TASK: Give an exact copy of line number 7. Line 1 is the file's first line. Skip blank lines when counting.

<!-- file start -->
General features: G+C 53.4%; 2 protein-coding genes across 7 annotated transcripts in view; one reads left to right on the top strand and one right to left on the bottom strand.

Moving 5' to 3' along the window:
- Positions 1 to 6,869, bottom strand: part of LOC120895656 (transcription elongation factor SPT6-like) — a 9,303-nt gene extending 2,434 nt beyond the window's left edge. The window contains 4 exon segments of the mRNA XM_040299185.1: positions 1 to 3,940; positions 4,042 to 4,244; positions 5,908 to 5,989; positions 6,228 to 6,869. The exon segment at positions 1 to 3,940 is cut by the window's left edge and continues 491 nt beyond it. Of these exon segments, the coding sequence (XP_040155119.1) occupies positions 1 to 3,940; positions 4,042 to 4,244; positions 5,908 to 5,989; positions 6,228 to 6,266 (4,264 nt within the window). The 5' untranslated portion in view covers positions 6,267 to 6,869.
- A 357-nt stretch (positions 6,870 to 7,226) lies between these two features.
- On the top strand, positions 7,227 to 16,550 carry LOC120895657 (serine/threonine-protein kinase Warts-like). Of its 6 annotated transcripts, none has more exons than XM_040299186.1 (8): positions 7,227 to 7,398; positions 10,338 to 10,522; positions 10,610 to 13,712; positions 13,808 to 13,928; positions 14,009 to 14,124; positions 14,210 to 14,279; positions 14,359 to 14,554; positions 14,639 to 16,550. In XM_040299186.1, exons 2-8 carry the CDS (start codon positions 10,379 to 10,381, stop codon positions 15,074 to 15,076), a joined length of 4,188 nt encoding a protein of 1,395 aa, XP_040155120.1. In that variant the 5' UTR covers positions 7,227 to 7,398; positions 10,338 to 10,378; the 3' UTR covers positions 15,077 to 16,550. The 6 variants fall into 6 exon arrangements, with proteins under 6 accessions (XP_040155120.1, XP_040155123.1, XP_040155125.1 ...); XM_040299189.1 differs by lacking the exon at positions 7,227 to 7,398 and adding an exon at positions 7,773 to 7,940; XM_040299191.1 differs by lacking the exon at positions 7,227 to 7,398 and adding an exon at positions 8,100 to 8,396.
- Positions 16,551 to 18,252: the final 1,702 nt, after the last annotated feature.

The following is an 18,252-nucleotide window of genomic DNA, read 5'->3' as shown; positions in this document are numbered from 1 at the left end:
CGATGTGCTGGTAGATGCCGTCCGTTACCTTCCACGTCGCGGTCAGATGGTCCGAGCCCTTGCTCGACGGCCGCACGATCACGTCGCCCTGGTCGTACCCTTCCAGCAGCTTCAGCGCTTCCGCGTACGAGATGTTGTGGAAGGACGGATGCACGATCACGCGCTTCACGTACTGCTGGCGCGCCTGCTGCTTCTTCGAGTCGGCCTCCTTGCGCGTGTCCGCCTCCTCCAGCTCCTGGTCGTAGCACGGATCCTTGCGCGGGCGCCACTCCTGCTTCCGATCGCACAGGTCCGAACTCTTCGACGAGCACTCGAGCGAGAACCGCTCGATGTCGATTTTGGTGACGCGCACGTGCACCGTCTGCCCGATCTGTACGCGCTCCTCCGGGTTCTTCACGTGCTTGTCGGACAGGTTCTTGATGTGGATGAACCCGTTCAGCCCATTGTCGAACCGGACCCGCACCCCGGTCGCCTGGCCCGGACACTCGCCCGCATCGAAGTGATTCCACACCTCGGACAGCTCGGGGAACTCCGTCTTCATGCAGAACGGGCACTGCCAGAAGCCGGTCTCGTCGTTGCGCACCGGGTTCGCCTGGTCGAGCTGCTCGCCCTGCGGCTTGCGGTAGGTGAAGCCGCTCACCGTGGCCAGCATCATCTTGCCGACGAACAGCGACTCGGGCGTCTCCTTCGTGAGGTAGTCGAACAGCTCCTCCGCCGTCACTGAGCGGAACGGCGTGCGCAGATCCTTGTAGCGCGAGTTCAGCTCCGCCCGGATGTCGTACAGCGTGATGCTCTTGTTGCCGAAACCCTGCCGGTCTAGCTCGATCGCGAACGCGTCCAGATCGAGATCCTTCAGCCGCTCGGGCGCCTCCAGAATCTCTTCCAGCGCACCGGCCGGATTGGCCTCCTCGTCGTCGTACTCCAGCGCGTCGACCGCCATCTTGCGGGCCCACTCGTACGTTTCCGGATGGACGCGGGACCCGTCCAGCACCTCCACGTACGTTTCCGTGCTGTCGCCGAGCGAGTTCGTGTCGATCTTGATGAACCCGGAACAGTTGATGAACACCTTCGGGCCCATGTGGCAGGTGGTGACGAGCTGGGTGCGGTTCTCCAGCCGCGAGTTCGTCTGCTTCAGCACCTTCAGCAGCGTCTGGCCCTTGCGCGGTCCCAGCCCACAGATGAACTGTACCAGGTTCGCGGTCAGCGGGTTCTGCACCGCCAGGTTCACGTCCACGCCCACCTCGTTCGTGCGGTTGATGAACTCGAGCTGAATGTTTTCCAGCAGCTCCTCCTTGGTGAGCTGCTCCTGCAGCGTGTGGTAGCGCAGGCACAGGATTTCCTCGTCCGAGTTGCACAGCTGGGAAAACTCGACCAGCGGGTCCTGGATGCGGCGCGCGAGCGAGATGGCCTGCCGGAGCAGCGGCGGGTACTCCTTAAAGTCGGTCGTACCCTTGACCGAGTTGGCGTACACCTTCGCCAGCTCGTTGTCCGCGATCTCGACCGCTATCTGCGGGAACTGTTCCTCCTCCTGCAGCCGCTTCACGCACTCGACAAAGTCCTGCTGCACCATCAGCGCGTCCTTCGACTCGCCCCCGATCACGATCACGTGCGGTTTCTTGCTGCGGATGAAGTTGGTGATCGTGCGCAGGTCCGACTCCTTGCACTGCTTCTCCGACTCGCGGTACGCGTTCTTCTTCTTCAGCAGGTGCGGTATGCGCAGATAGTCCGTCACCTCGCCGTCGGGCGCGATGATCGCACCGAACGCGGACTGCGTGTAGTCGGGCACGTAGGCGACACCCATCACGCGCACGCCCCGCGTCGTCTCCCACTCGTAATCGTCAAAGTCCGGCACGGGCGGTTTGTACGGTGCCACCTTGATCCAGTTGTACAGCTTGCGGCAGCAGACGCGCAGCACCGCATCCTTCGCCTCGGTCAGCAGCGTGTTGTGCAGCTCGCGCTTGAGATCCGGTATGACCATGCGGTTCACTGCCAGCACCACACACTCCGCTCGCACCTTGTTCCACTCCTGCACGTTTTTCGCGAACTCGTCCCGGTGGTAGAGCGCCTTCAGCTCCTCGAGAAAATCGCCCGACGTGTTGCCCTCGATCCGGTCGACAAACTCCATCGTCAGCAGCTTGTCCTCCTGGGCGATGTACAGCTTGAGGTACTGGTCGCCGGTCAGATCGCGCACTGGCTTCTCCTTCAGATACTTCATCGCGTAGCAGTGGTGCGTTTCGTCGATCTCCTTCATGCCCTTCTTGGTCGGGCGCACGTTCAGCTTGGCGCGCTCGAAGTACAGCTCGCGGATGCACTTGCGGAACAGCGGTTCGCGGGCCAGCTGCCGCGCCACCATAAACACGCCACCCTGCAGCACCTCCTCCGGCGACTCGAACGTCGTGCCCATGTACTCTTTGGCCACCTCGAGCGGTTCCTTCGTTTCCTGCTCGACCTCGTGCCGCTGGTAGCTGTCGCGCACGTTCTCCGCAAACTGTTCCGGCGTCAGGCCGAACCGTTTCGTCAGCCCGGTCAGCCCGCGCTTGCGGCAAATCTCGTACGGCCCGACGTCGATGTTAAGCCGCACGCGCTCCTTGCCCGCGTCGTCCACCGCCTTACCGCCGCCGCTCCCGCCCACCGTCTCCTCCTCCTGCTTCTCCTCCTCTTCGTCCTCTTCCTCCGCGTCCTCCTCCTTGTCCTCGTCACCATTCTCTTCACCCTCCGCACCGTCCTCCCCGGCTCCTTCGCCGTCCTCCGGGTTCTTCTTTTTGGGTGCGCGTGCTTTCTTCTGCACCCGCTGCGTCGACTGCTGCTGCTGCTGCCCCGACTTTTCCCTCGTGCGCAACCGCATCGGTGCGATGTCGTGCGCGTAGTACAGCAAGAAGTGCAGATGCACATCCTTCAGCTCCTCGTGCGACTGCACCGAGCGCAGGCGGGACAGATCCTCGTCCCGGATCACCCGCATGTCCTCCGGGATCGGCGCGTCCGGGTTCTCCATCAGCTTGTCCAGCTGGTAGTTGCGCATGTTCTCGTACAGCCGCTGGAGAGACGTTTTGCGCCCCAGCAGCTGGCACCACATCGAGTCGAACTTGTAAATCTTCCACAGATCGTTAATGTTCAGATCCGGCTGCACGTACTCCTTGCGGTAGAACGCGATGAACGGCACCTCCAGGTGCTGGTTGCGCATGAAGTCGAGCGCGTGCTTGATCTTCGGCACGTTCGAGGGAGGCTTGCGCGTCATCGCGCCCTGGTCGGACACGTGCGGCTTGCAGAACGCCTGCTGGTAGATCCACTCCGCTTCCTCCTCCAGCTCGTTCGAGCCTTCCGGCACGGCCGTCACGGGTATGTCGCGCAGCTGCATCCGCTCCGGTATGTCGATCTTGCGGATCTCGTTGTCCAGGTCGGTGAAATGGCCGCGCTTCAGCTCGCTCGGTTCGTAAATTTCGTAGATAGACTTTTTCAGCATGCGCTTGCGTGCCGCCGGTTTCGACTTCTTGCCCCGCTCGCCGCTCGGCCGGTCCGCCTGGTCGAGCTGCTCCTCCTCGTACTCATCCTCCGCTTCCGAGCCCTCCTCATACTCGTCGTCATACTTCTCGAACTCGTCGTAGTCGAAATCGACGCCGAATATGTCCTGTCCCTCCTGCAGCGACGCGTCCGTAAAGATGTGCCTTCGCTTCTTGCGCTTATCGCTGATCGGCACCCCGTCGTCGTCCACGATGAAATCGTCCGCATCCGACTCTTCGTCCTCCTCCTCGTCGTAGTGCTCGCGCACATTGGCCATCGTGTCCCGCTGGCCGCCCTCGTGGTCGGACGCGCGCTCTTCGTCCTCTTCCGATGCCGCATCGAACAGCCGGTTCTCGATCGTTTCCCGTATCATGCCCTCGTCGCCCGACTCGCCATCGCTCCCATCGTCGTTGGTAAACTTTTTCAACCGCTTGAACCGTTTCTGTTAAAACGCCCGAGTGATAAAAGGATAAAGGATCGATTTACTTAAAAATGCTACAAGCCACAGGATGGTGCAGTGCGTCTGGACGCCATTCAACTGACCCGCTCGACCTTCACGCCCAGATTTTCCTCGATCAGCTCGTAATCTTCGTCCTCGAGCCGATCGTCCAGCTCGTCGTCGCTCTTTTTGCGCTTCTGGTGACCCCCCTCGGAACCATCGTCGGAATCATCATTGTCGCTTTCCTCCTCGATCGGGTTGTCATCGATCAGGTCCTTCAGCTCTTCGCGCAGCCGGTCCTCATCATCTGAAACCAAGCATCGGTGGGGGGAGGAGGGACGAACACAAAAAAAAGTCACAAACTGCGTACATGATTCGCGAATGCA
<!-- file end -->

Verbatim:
The following is an 18,252-nucleotide window of genomic DNA, read 5'->3' as shown; positions in this document are numbered from 1 at the left end: